Little is known about the effect of obesity on brain structures and
cognition in healthy older adults. This study examined the association
between body mass index (BMI), regional volume differences in gray
and white matter measured by magnetic resonance imaging (MRI), and
cognitive functioning in older females. Participants included 95
community-dwelling older females (ages 52-92 years) who underwent
extensive neuropsychological testing and high-resolution MRI scanning.
Optimized voxel-based morphometry techniques were employed to determine
the correlation between BMI and regional gray and white matter volumes.
Volumes of significant regions were then correlated with cognitive
functioning. Higher BMI was associated with decreased gray matter
volumes in the left orbitofrontal, right inferior frontal, and right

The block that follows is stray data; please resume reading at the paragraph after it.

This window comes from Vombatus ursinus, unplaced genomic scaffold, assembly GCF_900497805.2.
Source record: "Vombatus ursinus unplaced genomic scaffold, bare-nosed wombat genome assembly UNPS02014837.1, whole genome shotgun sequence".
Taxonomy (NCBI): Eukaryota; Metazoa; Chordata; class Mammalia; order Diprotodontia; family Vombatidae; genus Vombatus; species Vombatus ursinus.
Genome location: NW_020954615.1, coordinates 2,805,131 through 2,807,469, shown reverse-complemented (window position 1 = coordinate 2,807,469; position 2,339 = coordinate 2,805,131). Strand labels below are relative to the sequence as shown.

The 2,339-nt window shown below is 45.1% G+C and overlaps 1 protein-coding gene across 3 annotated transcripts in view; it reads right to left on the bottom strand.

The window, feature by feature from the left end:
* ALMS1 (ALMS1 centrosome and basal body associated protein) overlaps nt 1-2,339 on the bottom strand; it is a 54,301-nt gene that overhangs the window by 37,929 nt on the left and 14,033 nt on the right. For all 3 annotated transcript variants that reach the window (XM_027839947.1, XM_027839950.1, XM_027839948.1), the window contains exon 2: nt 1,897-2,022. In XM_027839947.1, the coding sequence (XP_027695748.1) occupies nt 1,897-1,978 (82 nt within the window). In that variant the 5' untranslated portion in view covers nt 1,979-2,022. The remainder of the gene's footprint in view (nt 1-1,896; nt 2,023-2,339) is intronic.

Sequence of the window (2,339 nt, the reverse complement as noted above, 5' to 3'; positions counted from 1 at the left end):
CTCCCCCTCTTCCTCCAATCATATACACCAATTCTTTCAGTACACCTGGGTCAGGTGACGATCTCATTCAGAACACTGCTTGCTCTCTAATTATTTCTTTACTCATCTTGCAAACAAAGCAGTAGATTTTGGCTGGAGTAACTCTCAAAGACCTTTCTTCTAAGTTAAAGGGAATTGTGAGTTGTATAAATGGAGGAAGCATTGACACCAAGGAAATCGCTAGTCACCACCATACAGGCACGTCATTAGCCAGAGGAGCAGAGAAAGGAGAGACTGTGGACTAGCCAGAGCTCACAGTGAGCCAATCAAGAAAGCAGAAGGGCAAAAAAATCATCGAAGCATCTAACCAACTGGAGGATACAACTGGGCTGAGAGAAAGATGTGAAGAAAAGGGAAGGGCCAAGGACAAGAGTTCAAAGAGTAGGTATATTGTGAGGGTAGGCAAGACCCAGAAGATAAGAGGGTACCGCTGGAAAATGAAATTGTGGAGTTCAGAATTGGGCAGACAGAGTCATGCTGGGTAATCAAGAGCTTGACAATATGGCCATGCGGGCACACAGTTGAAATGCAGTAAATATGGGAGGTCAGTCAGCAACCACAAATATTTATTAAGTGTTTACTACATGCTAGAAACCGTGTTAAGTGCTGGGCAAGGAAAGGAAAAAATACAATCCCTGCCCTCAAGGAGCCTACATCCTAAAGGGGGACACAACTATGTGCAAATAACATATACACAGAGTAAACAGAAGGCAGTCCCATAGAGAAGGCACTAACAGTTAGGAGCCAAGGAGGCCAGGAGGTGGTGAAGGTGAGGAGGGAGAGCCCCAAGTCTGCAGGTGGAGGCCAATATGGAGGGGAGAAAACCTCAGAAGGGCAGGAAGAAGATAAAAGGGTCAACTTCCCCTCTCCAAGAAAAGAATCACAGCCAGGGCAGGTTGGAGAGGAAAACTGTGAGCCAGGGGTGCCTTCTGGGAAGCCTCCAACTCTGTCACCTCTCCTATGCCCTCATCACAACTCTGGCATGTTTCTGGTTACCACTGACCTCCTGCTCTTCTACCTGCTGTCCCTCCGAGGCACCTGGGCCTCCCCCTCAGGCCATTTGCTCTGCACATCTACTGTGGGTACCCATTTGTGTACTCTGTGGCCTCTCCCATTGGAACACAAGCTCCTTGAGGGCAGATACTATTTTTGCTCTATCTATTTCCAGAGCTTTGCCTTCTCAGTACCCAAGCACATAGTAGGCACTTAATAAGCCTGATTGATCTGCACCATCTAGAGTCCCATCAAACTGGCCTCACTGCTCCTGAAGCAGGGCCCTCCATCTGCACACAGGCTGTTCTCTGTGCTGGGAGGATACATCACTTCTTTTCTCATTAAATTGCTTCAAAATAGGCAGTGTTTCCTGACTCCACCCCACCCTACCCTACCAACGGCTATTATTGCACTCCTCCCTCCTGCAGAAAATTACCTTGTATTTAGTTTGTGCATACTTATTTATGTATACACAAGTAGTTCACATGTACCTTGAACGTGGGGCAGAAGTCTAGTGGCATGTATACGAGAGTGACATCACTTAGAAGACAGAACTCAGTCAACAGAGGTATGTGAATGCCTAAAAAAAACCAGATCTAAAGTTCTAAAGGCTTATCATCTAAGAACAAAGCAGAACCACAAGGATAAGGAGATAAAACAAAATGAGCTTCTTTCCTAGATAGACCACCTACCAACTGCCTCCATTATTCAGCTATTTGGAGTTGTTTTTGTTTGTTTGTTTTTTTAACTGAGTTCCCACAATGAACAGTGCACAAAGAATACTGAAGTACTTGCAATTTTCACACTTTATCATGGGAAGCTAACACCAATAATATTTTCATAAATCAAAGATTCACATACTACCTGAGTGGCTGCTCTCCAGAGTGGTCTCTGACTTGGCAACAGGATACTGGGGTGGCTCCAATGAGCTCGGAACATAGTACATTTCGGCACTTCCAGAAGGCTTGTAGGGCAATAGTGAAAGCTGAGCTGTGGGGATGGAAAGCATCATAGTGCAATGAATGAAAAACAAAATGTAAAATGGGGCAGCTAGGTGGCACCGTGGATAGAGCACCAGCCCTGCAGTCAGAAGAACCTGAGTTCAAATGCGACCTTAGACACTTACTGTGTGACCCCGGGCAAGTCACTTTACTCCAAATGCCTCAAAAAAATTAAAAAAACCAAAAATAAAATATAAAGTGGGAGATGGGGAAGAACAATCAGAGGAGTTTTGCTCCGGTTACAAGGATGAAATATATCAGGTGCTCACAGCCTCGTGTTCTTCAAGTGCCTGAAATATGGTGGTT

precentral gyri, a right posterior region including the parahippocampal,
fusiform, and lingual gyri, and right cerebellar regions, as well
as increased volumes of white matter in the frontal, temporal, and
parietal lobes, even when hypertension was considered. Compared to
normal weight women, obese women performed poorer on tests of executive
functioning. Smaller gray matter volume in the left orbitofrontal
region was associated with lower executive functioning. Additionally,
despite the lack of significant group differences in memory and visuomotor
speed, gray and white matter volumes predicted performance on these
measures. The results provide additional evidence for a negative
link between increased body fat and brain functioning in older females.
Hum Brain Mapp, 2010. (c) 2009 Wiley-Liss, Inc.
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